In my time in college, as a student, grad student, and professor, I ran into quite a few geniuses and quite a few weirdos. Most of the geniuses were weird, but most of the weirdos were not geniuses. Many geniuses drank or smoked pot, most drunks and stoners were stupid, paranoids. My problem was finding a reasonably quick way to tell the geniuses from the nuts; tell Einsteins from I’m-stoned.
Only quick way I found is by their friends. If someone’s friends are dullards, chances are they are too. Related to this is humility. Most real geniuses have a body of humility that can extent to extreme self-doubt. They are aware of what they don’t know, and are generally used to skepticism and having to defend their ideas. A genius will do so enthusiastically, happy to have someone listen; a non genius will bristle at tough questions, responding by bluster, bragging, name dropping, and insult. A science genius will do math, and will show you interesting math stuff just for fun, a nut will not. Nuts will use big words will have few friends you’d want to hang with. A real genius uses simple words.
Another tell, those with real knowledge are knowledgeable on what others think (there’s actually a study on this). That is, they are able to speak in the mind-set of others, pointing out the logic of the other side, and practical differences where the other side would be right. There should be a clear reason to come on one side or the other, and not just a scream of frustration that you don’t agree. The ability to see the world through others’ eyes is not a proof they are right — some visionary geniuses have been boors, but it is a tell. Besides boors are no fun to be with; they are worth avoiding if possible.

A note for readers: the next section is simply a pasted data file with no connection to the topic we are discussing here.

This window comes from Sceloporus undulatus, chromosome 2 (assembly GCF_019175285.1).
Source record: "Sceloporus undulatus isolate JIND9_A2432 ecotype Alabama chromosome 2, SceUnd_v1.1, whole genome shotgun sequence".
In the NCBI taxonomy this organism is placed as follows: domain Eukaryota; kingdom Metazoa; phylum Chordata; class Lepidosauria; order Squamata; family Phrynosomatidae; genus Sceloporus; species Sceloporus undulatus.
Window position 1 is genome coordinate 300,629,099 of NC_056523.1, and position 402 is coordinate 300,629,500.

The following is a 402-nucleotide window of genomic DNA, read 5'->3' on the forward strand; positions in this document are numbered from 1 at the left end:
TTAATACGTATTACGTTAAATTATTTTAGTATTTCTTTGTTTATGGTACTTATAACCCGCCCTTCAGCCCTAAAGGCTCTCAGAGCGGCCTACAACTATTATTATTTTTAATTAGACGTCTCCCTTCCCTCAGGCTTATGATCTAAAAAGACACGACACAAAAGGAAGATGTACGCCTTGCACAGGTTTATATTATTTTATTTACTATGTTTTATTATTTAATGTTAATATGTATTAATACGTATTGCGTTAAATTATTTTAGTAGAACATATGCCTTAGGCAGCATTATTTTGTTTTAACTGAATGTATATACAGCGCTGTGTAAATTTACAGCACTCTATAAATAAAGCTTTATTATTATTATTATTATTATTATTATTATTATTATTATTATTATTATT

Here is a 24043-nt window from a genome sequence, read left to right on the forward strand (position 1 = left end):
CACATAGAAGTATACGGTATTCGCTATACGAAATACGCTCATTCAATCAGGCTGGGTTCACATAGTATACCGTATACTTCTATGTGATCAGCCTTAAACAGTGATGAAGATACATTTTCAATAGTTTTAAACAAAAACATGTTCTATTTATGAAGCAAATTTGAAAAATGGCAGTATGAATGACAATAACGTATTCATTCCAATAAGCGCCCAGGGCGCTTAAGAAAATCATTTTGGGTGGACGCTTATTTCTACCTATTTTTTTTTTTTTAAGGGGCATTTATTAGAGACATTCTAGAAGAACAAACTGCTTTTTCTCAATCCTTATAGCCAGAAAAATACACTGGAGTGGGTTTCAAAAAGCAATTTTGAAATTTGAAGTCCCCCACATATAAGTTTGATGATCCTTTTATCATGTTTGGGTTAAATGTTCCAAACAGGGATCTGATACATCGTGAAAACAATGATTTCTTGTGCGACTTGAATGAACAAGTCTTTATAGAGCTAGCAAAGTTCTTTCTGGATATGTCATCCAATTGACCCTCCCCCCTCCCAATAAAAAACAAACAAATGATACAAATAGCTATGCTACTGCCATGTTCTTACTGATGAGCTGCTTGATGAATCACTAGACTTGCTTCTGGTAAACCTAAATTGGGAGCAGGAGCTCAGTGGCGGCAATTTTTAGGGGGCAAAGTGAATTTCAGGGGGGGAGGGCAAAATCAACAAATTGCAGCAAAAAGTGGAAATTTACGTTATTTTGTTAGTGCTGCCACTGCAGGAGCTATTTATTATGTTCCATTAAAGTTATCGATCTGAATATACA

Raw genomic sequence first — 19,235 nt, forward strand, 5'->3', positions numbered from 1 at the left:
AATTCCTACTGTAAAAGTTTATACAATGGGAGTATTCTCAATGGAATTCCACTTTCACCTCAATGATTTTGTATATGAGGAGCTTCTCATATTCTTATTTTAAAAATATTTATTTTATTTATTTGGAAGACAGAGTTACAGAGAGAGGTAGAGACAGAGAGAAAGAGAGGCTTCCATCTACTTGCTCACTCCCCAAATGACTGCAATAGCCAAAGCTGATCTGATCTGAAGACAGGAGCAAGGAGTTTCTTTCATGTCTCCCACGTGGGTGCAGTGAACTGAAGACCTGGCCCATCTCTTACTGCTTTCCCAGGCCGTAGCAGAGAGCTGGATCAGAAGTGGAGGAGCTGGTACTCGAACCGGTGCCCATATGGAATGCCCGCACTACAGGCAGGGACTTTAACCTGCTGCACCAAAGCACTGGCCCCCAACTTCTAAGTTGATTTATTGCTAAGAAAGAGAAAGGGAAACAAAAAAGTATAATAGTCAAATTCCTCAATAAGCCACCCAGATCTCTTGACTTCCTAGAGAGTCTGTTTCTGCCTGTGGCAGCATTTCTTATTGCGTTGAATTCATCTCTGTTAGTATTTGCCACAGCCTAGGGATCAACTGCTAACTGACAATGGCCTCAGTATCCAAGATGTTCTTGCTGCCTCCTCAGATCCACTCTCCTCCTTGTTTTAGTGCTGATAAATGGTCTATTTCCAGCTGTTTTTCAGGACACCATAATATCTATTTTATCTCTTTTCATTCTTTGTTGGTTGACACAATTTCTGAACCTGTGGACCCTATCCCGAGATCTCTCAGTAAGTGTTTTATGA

And what of folks who are good to talk to; decent, loyal, humble, and fun, but turn out to be not-geniuses. I’d suggest looking a little closer. At the worst, these are good friends, boon companions, and decent citizens — far more enjoyable to deal with than the boors. But if you look closer, you may find a genius in a different area — a plumbing genius, or a police genius, or a short-order cook genius. One of my some-time employees is a bouncer-genius. He works as a bouncer and has the remarkable ability to quite people down, or throw them out, without causing a fight — it’s not an easy skill. In my political work trying to become drain commissioner, I ran into a sewage genius, perhaps two. These are hard-working people that I learn from.
People make the mistake of equating genius with academia, but that’s just a very narrow slice of genius. They then compound the mistake by looking at grades. It pays to look at results and to pay respects accordingly. To quote an old joke/ story: what do you call the fellow who graduated at the bottom of his medical school class? “Doctor” He or she is a doctor. And what do you call the fellow who graduated at the bottom of his law school class? “your honor.”
Robert Buxbaum, November 27, 2017.